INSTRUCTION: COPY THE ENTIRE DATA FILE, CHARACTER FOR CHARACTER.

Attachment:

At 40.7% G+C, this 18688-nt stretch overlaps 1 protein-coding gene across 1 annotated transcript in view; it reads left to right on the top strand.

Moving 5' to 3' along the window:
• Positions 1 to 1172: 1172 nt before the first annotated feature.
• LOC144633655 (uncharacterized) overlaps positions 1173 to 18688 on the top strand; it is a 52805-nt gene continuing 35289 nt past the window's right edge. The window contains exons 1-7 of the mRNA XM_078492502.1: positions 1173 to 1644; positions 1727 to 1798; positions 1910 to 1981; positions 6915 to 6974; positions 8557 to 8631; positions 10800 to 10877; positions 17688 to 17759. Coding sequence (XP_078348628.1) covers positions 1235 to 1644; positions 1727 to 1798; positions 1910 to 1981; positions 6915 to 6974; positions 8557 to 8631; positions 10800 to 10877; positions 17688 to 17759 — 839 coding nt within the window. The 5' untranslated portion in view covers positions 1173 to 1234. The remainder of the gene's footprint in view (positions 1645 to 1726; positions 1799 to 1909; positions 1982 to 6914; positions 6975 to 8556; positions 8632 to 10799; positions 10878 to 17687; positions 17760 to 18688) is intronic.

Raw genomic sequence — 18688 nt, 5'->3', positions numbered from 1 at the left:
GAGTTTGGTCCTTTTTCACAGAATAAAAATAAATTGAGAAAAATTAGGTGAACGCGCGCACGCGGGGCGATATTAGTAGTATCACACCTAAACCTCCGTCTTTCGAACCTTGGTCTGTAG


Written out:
At 40.7% G+C, this 18688-nt stretch overlaps 1 protein-coding gene across 1 annotated transcript in view; it reads left to right on the top strand.

Moving 5' to 3' along the window:
• Positions 1 to 1172: 1172 nt before the first annotated feature.
• LOC144633655 (uncharacterized) overlaps positions 1173 to 18688 on the top strand; it is a 52805-nt gene continuing 35289 nt past the window's right edge. The window contains exons 1-7 of the mRNA XM_078492502.1: positions 1173 to 1644; positions 1727 to 1798; positions 1910 to 1981; positions 6915 to 6974; positions 8557 to 8631; positions 10800 to 10877; positions 17688 to 17759. Coding sequence (XP_078348628.1) covers positions 1235 to 1644; positions 1727 to 1798; positions 1910 to 1981; positions 6915 to 6974; positions 8557 to 8631; positions 10800 to 10877; positions 17688 to 17759 — 839 coding nt within the window. The 5' untranslated portion in view covers positions 1173 to 1234. The remainder of the gene's footprint in view (positions 1645 to 1726; positions 1799 to 1909; positions 1982 to 6914; positions 6975 to 8556; positions 8632 to 10799; positions 10878 to 17687; positions 17760 to 18688) is intronic.

Raw genomic sequence — 18688 nt, 5'->3', positions numbered from 1 at the left:
GAGTTTGGTCCTTTTTCACAGAATAAAAATAAATTGAGAAAAATTAGGTGAACGCGCGCACGCGGGGCGATATTAGTAGTATCACACCTAAACCTCCGTCTTTCGAACCTTGGTCTGTAG